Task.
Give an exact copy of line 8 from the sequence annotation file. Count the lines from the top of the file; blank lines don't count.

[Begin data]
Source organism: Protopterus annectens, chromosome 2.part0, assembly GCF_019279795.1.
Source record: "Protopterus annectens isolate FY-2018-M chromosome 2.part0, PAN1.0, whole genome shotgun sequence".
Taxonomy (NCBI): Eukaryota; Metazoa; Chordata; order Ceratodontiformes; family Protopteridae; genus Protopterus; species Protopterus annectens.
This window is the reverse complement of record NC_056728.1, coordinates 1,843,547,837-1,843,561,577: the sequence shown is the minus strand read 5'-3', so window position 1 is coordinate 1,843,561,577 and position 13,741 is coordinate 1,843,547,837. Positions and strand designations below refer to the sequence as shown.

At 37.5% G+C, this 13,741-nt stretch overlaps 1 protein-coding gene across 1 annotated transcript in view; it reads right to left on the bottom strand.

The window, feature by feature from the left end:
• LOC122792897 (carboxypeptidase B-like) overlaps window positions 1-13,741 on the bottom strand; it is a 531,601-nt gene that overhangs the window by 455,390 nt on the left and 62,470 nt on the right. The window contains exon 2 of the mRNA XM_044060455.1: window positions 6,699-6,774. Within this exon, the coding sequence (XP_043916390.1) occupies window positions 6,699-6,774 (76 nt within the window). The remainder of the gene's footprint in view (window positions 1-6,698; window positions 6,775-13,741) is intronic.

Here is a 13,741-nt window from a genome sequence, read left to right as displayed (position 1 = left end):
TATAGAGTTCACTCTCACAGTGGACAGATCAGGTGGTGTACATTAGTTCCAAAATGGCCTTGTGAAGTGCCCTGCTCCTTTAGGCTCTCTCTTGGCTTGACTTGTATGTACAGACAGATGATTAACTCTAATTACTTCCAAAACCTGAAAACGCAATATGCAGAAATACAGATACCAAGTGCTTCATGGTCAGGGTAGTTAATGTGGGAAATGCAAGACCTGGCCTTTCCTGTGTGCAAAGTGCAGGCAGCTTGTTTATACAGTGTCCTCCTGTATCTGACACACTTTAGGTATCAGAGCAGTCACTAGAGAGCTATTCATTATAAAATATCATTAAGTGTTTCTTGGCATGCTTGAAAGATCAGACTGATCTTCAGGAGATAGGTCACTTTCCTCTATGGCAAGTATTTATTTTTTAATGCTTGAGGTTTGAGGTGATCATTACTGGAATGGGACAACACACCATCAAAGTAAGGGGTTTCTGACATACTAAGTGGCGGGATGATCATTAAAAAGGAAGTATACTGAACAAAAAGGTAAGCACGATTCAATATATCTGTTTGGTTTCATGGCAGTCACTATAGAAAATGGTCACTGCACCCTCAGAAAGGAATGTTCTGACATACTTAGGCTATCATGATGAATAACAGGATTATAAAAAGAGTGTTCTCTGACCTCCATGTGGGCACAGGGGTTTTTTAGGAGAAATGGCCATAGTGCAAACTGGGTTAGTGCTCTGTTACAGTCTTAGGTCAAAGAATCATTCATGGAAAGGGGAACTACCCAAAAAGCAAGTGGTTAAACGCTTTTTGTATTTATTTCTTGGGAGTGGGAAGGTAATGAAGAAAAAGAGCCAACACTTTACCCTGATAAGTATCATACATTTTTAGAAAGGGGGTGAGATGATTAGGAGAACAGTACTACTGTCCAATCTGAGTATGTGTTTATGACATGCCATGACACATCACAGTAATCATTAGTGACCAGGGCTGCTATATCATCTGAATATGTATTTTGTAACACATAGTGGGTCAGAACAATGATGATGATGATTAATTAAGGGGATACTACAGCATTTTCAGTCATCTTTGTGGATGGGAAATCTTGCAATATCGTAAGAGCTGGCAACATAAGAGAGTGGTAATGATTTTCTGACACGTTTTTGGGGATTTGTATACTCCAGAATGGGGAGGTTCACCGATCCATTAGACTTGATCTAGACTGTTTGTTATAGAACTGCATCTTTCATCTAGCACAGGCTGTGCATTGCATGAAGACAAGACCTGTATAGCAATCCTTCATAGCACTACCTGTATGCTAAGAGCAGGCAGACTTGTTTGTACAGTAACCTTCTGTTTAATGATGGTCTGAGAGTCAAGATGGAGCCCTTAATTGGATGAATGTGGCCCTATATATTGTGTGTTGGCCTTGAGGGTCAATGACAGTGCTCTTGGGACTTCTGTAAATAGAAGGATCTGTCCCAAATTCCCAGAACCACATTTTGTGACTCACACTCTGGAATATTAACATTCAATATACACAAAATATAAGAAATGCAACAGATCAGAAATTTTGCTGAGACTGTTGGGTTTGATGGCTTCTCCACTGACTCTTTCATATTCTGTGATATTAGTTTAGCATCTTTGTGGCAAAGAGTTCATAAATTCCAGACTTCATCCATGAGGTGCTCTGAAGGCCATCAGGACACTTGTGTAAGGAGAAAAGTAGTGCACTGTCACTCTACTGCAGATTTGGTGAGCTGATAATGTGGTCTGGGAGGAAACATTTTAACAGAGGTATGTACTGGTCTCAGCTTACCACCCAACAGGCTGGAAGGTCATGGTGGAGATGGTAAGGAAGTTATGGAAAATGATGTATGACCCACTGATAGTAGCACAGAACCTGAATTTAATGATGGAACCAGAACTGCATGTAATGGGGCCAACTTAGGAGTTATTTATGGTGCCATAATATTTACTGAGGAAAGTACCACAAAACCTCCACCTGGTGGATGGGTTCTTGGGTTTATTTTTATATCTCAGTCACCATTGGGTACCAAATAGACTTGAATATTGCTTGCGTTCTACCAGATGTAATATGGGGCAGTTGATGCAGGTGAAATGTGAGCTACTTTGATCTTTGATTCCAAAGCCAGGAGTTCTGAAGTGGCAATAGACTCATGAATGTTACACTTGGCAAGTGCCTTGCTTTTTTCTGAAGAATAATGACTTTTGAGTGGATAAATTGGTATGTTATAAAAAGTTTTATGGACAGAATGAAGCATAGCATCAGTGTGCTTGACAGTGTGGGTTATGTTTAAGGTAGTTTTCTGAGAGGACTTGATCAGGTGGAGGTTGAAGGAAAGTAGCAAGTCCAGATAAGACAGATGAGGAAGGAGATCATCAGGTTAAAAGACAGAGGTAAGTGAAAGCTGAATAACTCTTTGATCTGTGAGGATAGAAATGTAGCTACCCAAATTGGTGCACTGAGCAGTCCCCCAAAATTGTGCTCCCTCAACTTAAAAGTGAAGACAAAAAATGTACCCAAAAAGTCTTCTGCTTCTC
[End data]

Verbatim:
Here is a 13,741-nt window from a genome sequence, read left to right as displayed (position 1 = left end):